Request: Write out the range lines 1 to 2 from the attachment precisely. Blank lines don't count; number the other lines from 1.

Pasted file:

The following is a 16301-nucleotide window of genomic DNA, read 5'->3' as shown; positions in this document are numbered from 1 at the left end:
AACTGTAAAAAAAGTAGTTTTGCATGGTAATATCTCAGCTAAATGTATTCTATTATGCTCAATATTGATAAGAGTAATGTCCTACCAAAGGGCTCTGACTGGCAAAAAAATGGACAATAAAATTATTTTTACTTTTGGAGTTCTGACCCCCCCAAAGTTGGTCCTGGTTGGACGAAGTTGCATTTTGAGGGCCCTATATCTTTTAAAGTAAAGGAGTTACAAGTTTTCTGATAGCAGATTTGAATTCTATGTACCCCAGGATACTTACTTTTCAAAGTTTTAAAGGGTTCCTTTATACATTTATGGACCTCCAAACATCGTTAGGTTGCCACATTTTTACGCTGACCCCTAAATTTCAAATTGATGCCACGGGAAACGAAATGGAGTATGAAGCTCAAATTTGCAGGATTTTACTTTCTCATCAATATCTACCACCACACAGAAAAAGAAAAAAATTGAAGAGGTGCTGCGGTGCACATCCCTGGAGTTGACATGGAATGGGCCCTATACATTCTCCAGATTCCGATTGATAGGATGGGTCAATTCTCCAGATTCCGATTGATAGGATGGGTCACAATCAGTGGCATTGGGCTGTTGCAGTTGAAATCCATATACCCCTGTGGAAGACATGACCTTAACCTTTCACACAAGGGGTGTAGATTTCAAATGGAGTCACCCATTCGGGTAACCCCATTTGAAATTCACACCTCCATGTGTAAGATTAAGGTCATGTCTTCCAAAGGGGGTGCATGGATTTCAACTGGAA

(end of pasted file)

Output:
The following is a 16301-nucleotide window of genomic DNA, read 5'->3' as shown; positions in this document are numbered from 1 at the left end:
AACTGTAAAAAAAGTAGTTTTGCATGGTAATATCTCAGCTAAATGTATTCTATTATGCTCAATATTGATAAGAGTAATGTCCTACCAAAGGGCTCTGACTGGCAAAAAAATGGACAATAAAATTATTTTTACTTTTGGAGTTCTGACCCCCCCAAAGTTGGTCCTGGTTGGACGAAGTTGCATTTTGAGGGCCCTATATCTTTTAAAGTAAAGGAGTTACAAGTTTTCTGATAGCAGATTTGAATTCTATGTACCCCAGGATACTTACTTTTCAAAGTTTTAAAGGGTTCCTTTATACATTTATGGACCTCCAAACATCGTTAGGTTGCCACATTTTTACGCTGACCCCTAAATTTCAAATTGATGCCACGGGAAACGAAATGGAGTATGAAGCTCAAATTTGCAGGATTTTACTTTCTCATCAATATCTACCACCACACAGAAAAAGAAAAAAATTGAAGAGGTGCTGCGGTGCACATCCCTGGAGTTGACATGGAATGGGCCCTATACATTCTCCAGATTCCGATTGATAGGATGGGTCAATTCTCCAGATTCCGATTGATAGGATGGGTCACAATCAGTGGCATTGGGCTGTTGCAGTTGAAATCCATATACCCCTGTGGAAGACATGACCTTAACCTTTCACACAAGGGGTGTAGATTTCAAATGGAGTCACCCATTCGGGTAACCCCATTTGAAATTCACACCTCCATGTGTAAGATTAAGGTCATGTCTTCCAAAGGGGGTGCATGGATTTCAACTGGAA